Editor’s note: This is part of a series of articles leading up to the 20th annual Food Safety Summit. The event, from May 7-10 at the Donald Stephens Convention Center in suburban Chicago, includes certification courses; a trade show with exhibitors from industry, academia and government; an extensive list of seminars and panel discussions; and a Town Hall meeting with top officials from the FDA, USDA and CDC. Visit www.foodsafetysummit.com to register.
Application deadline next week
Anyone interested in the CCFS, CFSSA, or RFSA exams described below must apply by April 16.
Please email email@example.com or call 303-756-9090 Ext. 339.
The promulgation of FSMA increased the need for certified food safety professionals. The global human food supply chain requires a highly-trained international workforce to evaluate manufacturing and processing facilities and conduct third-party audits.
The National Environmental Health Association (NEHA) worked alongside subject matter experts to develop credentials that can help build capacity for the supply chain. Ultimately, the goal of these credentials is to sustain a workforce of competent, qualified individuals who can prevent foodborne illness and food safety breaches. Each credential builds upon the knowledge of the others, and candidates can progress from one tier to the next.
Certified in Comprehensive Food Safety
The Certified in Comprehensive Food Safety (CCFS) credential was developed for professionals who desire to demonstrate mastery of food safety knowledge in manufacturing and processing environments. Individuals looking to advance their careers are ideal candidates for this core credential. The CCFS training materials teach compliance for preventive controls and foreign supplier verification programs. Credential holders can address the qualified individual components of FSMA and develop, manage, and review food safety plans. The CCFS exam emphasizes identifying hazards, conducting risk assessments, observing and training staff, assessing facilities, and assuring corrective measures are implemented to control hazards.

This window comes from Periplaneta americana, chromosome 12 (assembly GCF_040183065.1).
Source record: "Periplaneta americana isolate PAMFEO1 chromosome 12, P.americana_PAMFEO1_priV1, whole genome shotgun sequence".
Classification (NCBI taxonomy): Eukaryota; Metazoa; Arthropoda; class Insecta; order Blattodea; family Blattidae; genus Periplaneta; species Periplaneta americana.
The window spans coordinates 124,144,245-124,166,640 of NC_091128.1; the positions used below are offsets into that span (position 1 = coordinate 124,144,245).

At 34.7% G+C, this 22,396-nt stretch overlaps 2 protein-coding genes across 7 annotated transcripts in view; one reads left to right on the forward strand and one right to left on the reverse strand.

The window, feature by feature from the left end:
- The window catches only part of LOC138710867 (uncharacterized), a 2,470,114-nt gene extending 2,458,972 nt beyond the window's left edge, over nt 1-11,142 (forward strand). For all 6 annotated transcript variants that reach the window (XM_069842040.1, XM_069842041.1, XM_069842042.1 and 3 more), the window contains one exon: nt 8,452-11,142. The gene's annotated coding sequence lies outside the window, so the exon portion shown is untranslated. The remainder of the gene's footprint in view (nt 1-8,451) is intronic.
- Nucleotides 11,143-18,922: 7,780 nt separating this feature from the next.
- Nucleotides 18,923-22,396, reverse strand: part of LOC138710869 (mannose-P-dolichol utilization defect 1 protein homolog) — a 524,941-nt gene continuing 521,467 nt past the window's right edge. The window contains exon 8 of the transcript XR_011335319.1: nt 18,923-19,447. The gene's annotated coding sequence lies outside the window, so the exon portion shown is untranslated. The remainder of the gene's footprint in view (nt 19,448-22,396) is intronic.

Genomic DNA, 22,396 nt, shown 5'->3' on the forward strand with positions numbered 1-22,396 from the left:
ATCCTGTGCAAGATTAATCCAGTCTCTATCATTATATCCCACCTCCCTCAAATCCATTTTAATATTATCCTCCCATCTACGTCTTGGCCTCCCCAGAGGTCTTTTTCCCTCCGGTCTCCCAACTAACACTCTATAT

Certified in Food Safety Supplier Auditors
The Certified in Food Safety Supplier Audits (CFSSA) credential builds off the knowledge covered in the CCFS. Individuals who conduct risk-based audits (foreign or domestic) to mitigate hazards in the food supply or are interested in becoming auditors are ideal candidates. CFSSA credential holders conduct first- and second- party audits as well as food safety supply chain audits. The CFSSA exam emphasizes conducting regulatory food inspections as a supervisor, and HACCP training.
Registered Food Safety Auditors
The Registered Food Safety Auditor (RFSA) credential is the premier, expert-level credential that allows third-party audits. The credentialing exam has a rigorous application process, and candidates are required to already hold the CFSSA credential. The unique component of this exam is the witness audit, which asks a certification body to observe the auditor as they inspect a facility.
Throughout the development of these credentials was the long-term goal of building capacity. CCFS credential holders manage facilities and keep them safe, while CFSSA professionals conduct first- and second-party audits. RFSA candidates are approved by a certification body, and are the final line of defense that determines if a facility can effectively provide safe, wholesome food for humans.
NEHA is teaching the CCFS credential review course and the Professional Food Safety Auditor Training immediately before the 2018 Food Safety Summit as preconference sessions, from May 7-8 at the summit venue in Rosemont, IL. The CCFS instructor is Akhila Vasan of the Grocery Manufacturers Association. The Auditor Training is led by Kim Onett, of NSF. The courses provide a foundation for participants as they move forward in their careers. Individuals interested in taking the CCFS, CFSSA, or RFSA exams at the Summit must apply by April 16. Please email firstname.lastname@example.org or call 303-756-9090 ext. 339 if you have questions.
About the author: Nancy Finney, MPA – Technical Editor at the National Environmental Health Association, wrote this column on behalf of NEHA and the Food Safety Summit.
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